(Mr Miller) I think it is fair to say though, Chairman, that some local residents where there is a proposed site, or indeed there has been a showmen's site for many, many years, there has been a friendship grown up over the years that they have been there, this is maybe before the planning application has been finalised and granted. The local shops know our members, when they live in a particular area they become part of the community just as though they have moved to bricks and mortar rather than living in a caravan. They become accepted. Indeed, I have seen myself evidence at inquiries and appeals on planning matters where they have been refused of local residents supporting the planning application for a showmen's yard in documentary form and they have appeared as witnesses and said "We do not mind showmen being there". I have witnessed it myself.

  48. I am just a little bit conscious of the time. I do not want to overrun, we were a minute or two late starting but I want to try and keep fairly brief. Do you think local authorities deal with planning applications by showmen fairly?
  (Mr Miller) No, I do not. I know we are pressed for time and I could speak on this particular subject for ages but I am aware you are having a further oral examination on 21 March in the House and you will have more of an opportunity there from the planning consultants who are at the sharp end of planning applications from our members to present. My experience is that local authorities in regard of planning matters do not even open up circular 22/91.

  49. The hope was that when that circular was issued it would solve the problem for showmen. You welcomed it at the time.
  (Mr Miller) Yes.

  50. There had been a lot of lobbying on your behalf to get it.
  (Mr Miller) Yes.

  51. Are you saying it just is not working?
  (Mr Miller) What I am saying is that it is like the proverbial new broom. When it came along it swept clean because local authorities, planning officers to local authorities said "a new circular has come out, we had better have a look at this" and at the beginning, in the early 1990s, when this first came out there was notice taken of it. I am afraid that as the years have gone on familiarity has bred contempt and local authorities, in my experience, and in the experience of the people at the sharp end, our planning consultants, do not take heed of what is contained within the advice and guidance of 22/91 development plans.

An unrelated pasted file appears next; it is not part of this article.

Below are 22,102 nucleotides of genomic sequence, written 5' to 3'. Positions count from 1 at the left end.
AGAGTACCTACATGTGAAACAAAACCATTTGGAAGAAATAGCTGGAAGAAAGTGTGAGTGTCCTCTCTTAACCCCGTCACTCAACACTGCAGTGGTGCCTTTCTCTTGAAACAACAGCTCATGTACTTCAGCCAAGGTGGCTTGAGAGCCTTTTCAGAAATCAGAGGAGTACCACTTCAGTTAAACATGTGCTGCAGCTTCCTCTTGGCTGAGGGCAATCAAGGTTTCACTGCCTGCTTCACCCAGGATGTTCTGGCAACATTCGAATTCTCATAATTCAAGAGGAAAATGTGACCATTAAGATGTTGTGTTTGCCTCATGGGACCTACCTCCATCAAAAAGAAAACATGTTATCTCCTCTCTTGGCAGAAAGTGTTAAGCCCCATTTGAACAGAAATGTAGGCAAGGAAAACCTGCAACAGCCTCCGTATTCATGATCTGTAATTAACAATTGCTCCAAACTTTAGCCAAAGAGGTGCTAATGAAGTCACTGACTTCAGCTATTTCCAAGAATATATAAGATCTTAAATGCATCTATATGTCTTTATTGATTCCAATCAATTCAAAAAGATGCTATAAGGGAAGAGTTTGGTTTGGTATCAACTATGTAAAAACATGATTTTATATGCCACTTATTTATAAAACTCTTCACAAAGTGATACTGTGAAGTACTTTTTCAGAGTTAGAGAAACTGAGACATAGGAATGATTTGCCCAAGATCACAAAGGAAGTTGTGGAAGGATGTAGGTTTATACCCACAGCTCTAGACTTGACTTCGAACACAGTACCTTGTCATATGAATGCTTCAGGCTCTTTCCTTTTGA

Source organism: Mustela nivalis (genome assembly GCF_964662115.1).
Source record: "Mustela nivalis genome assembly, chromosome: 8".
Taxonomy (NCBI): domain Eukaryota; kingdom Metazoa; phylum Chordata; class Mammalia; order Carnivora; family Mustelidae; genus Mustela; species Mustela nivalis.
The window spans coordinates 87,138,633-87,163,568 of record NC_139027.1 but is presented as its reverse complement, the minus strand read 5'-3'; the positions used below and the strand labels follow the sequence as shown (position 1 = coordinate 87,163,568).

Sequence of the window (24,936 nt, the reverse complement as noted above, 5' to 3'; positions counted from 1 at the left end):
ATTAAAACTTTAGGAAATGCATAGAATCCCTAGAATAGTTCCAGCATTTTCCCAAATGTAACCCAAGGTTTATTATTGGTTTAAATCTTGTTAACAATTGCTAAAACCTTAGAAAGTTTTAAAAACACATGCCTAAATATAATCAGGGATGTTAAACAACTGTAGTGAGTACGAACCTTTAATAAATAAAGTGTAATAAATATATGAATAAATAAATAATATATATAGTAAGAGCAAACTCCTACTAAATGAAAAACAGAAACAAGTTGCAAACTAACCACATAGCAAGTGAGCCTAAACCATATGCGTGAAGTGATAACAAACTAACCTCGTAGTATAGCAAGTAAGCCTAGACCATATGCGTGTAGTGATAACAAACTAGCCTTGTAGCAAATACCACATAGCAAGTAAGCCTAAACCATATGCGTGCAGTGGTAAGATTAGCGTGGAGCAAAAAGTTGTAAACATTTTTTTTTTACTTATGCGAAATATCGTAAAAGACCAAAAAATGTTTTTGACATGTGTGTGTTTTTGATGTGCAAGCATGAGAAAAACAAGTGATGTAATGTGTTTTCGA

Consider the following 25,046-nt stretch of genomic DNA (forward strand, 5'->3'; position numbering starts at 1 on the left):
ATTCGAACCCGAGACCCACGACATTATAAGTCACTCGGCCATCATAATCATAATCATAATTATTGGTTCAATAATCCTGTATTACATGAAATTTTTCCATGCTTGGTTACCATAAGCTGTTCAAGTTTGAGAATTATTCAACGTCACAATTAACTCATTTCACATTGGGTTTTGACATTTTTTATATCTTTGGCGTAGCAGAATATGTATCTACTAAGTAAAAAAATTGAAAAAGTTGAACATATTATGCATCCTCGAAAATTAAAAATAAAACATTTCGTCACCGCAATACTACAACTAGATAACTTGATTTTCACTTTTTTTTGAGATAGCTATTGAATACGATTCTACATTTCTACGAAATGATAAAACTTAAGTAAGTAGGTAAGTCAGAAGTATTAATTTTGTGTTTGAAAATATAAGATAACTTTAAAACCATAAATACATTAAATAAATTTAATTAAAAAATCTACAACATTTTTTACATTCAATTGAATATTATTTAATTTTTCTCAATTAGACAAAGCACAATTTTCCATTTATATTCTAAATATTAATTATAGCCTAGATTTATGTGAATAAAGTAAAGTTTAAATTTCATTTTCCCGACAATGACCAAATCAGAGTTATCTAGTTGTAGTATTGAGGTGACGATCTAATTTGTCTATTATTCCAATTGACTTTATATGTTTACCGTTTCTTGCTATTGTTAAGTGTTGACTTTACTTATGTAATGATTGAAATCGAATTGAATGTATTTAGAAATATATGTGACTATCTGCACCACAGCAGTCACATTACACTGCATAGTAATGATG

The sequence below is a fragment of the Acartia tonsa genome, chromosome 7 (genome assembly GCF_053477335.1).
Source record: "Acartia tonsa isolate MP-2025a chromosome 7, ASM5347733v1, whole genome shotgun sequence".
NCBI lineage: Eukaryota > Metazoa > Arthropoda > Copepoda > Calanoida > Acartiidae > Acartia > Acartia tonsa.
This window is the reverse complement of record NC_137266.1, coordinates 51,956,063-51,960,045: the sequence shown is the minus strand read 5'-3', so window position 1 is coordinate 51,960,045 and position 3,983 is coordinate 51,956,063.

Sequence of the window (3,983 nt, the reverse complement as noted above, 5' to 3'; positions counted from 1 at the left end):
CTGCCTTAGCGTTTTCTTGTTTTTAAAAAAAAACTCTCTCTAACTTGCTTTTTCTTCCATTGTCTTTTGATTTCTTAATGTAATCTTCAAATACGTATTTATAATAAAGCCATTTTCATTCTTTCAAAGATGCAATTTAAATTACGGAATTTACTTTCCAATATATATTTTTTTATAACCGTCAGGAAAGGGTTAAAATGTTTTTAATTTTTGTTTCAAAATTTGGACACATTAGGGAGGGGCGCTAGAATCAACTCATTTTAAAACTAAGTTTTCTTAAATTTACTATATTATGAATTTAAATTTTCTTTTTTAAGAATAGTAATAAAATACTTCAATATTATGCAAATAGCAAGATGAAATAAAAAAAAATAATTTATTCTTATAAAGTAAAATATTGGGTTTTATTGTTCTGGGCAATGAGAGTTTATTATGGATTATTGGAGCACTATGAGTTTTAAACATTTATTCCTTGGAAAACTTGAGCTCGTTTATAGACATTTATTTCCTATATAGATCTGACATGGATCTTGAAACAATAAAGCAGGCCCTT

52. I wanted to take you on to development plans. Each local authority is supposed to produce a development plan. They are supposed to put it out for public consultation. When it goes out for public consultation, if there is no winter quarters and provision for showmen, do you put in objections to it?
  (Mr Miller) When we are advised. I know it goes in the library usually in the local authorities but the advice, the guidance, 22/91, tells local authorities that in their proposals for development within their area they should consult the Showmen's Guild of Great Britain and the address of our registered office is quoted.

  53. How often do they consult?
  (Mr Miller) This is the point I am coming to. Over the ten years it has been in existence I have received half a dozen development proposals for local authorities, which I pass on to the local section, and if there is an omission for a travelling show people's site in that local authority the section makes approaches to the local authority, but we are starved of being consulted because they do not follow the advice in 22/91. There are hundreds of local authorities, why have I only had six in ten years?

  54. What have you done about it? Have you got on to any of the local authorities to press the fact that they have not consulted you?
  (Mr Miller) Certainly. What we are hoping, hope against hope, is that when this inquiry concludes you will help us to get local authorities to play their part.

  Chairman: I think on that note we should finish this first session. We have got the local authorities as the next set of witnesses and no doubt they will have something to say. Gentlemen, can I thank you very much for your evidence this morning, it is very helpful. We have got off to a good start.